Three non-roster-invited goalies combined for the shutout, as Adam Brown played the first 20-minute half before Michael Morrison and Michal Machovsky split the second half. For the black team, goalie Chris Gibson looked sharp in a first-half shutout. Martin Jones allowed Shore’s goal but also made an excellent save in the second half.
WATCHING AND LEARNING
The only prospect on the roster who wasn’t able to get on the ice was goalie Jean-Francois Berube, who underwent hip surgery approximately five weeks ago.
Berube called the procedure minor and said he expected to be ready for of training camp in September. Berube was one of the top goalies in the Quebec Major Junior Hockey League last season and has one year of junior eligibility left. Berube finished last season with a 2.60 goals-against average and a 32-7-8 record for Montreal
"I have to give credit to my team," Berube said. "We had a strong team in Montreal. That was a good year for us. Unfortunately, the playoffs didn't go the way we wanted to, but yeah, that was a good year for me. I learned a lot, playing more, and I gained a lot of confidence."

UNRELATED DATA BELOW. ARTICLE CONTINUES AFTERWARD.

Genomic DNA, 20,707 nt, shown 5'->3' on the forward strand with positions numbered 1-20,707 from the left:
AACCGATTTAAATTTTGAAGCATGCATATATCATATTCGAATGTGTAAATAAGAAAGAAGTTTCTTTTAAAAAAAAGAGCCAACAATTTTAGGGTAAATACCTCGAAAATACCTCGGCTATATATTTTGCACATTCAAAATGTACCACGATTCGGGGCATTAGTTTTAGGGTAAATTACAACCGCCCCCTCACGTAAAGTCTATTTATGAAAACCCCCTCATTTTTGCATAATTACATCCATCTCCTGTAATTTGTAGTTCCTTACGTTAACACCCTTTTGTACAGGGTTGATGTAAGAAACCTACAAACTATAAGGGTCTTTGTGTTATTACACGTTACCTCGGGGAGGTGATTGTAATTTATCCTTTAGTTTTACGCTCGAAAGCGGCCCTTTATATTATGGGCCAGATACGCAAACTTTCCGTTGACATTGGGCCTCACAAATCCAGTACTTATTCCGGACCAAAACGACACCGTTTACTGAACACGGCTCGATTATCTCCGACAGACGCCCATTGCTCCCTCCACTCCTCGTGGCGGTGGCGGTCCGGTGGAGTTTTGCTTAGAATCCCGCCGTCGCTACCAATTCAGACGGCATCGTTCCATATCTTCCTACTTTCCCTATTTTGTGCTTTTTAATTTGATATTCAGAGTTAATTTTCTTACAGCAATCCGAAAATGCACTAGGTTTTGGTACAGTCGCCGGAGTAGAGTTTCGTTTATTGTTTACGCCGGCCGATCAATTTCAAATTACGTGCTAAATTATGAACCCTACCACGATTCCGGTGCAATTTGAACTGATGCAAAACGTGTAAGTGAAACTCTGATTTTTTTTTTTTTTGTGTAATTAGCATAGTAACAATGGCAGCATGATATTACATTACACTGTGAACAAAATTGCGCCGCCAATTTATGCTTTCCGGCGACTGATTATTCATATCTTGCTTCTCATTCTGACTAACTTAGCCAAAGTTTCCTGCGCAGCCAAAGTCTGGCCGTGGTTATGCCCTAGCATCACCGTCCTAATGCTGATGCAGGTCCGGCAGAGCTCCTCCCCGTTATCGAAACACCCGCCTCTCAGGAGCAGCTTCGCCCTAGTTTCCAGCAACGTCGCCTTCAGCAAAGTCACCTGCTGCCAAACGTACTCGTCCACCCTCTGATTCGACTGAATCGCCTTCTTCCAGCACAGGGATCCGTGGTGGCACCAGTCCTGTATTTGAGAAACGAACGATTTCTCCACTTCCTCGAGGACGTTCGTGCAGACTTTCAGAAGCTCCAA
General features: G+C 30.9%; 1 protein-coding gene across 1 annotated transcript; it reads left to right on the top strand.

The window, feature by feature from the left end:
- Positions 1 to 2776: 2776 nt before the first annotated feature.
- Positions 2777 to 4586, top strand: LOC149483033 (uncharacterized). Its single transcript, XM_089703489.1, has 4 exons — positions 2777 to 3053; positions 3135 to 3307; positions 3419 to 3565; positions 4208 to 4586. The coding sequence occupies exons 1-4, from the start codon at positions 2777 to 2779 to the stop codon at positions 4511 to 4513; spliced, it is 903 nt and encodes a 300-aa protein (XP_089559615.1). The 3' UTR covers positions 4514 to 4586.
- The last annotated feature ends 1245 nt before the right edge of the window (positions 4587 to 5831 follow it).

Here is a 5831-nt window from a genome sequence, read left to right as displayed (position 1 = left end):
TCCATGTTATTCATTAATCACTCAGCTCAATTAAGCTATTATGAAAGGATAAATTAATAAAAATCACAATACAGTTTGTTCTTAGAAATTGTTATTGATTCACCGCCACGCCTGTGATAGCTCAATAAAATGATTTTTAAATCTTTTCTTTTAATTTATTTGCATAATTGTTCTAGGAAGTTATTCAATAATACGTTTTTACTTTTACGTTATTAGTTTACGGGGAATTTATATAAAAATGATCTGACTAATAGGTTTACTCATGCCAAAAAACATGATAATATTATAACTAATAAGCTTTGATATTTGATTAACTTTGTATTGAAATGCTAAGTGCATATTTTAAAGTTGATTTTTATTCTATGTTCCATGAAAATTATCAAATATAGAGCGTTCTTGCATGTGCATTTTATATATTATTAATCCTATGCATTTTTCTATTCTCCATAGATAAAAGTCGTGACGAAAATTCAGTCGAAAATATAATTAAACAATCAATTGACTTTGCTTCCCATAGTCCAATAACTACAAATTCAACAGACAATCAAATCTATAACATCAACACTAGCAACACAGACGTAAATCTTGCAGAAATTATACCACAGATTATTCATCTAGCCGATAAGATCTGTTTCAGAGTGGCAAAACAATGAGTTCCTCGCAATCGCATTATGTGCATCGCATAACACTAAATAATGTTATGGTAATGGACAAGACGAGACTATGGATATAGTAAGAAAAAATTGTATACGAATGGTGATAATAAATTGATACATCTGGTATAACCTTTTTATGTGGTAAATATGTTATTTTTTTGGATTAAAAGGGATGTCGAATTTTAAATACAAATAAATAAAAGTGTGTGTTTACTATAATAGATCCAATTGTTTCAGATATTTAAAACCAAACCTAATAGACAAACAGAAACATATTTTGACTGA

Watching the prospects’ second practice session Tuesday was Kings winger Dustin Penner, who has been in Southern California during the summer for workouts.
Penner, acquired at last season’s trade deadline from Edmonton, totaled only two goals and four assists in 19 games with the Kings.
After the end of the season, Penner received some public criticism from general manager Dean Lombardi about his conditioning, and Penner said he has been taking workouts seriously this summer.
"These workouts are different than I had encountered before," Penner said. "It's really exciting to be part of something this special with a guy like [strength and conditioning coach] Tim Adams. As far as the culture, Edmonton was really young.
"Here, I think it's more middle of the pack. We have some older guys, but I think we're all around 27, 28, right around there, as the average age. I think we've got the perfect mix of players to do some damage."